After the cessation of the First World War, a group of Flemish front soldiers continued to feel dissatisfied about the way they had been treated at the front. This dissatisfaction resulted in a first Yser pilgrimage in 1920, and in the so-called Yser testament, or a bundling of the recurring aspirations of No-more-war, God's Peace and Self-government, today translated into Peace, Freedom and Tolerance.
As a symbol thereof the first Yser Tower was built in 1928. It was inaugurated on 24th August 1930. The first Yser Tower was a 164 feet high copy of a Hero's Tribute Headstone, designed by Joe English, which pro-Flemish soldiers placed on the graves of their fallen comrades during WWI.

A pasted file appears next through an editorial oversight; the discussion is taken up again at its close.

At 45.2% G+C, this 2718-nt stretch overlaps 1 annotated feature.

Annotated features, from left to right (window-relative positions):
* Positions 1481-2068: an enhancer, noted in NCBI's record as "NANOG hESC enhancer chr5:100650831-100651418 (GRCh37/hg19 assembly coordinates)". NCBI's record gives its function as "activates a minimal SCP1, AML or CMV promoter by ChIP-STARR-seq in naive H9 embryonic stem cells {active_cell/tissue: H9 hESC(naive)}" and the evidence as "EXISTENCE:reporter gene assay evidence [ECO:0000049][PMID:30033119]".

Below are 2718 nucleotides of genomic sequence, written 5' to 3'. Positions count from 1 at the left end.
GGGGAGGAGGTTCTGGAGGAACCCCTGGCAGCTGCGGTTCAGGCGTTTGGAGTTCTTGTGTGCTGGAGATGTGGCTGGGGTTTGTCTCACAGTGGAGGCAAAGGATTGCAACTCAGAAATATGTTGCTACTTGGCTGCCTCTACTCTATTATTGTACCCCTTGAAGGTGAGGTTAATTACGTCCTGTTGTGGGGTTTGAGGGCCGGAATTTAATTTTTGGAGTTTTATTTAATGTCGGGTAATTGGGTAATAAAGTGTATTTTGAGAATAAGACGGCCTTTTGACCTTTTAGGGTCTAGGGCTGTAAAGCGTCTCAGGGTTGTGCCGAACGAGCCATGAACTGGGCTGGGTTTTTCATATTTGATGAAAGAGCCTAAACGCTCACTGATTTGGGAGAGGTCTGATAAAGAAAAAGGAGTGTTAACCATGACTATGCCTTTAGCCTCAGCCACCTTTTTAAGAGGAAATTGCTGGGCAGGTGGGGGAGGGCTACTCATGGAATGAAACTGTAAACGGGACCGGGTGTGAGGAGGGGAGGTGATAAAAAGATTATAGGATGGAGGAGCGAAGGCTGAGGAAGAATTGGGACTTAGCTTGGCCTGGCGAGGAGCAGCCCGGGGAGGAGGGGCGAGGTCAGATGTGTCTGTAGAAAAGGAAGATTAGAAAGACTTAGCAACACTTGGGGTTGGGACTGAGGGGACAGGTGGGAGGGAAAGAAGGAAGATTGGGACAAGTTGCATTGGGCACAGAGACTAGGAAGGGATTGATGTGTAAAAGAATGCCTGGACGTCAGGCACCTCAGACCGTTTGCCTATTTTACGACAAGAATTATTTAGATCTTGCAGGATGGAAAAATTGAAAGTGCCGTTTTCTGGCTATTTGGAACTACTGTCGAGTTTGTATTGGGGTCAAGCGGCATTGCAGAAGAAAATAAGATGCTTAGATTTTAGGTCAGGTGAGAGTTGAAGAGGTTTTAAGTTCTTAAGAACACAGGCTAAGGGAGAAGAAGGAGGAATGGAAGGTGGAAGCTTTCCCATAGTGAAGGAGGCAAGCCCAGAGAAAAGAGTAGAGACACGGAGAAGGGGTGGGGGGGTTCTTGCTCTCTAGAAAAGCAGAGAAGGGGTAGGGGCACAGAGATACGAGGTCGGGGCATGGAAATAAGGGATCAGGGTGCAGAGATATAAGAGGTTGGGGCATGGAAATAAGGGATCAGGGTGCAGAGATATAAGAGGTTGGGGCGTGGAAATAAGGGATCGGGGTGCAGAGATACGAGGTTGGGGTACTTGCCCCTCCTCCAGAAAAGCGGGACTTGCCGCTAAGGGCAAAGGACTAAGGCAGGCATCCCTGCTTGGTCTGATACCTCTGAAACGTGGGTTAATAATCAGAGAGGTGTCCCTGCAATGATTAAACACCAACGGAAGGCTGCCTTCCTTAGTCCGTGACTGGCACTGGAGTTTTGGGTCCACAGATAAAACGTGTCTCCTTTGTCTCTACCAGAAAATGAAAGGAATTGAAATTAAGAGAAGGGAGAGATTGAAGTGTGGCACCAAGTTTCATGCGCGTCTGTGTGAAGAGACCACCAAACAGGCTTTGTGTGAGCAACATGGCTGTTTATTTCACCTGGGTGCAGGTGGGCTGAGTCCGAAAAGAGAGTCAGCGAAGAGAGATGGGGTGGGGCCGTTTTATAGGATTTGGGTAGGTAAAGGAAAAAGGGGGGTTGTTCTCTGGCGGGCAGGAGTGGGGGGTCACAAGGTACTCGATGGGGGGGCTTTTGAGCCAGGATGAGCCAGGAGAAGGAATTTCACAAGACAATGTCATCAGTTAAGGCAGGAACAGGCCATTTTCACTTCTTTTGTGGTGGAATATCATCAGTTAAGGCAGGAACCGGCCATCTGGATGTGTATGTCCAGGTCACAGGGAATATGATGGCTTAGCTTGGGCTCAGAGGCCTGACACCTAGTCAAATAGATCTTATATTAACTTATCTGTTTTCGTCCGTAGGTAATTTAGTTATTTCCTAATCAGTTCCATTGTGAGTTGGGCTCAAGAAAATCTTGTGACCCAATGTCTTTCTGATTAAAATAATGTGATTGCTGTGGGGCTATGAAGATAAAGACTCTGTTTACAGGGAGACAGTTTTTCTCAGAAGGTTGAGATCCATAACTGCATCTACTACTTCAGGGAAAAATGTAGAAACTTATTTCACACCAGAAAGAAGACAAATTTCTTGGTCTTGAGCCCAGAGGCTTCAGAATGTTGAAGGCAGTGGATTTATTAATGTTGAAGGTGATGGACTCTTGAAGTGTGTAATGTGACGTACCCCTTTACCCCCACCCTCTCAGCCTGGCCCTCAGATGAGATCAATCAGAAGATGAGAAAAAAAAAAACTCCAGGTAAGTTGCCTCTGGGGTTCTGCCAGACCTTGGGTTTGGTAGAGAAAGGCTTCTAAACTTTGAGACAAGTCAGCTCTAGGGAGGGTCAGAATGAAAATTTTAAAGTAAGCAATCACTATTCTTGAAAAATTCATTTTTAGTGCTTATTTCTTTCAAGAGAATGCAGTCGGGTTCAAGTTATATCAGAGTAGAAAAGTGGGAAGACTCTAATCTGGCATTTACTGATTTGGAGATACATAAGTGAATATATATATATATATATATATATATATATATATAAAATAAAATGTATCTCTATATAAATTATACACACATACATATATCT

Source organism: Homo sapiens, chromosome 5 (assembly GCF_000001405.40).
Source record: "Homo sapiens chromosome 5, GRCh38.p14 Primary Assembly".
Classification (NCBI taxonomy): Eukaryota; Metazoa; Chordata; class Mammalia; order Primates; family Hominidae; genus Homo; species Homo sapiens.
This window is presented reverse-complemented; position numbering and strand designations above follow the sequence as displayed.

In the night of 15th to 16th March the Tower was completely destroyed. Some Flemish front soldiers and an Walloon soldier are buried in the crypte.
Furthermore, the following were placed in the crypt:
- Stone of Merkem: an old village pump from the destroyed village Merkem, a village at the front near Diksmuide, with the motto 'Here our blood, when our right' which expresses the dissatisfaction of the soldiers at the front.
- Nele bell: the original bell of the first Yser Tower which cracked because of the tower's destruction with dynamite.
Authentic tombstone of front soldier Joe English.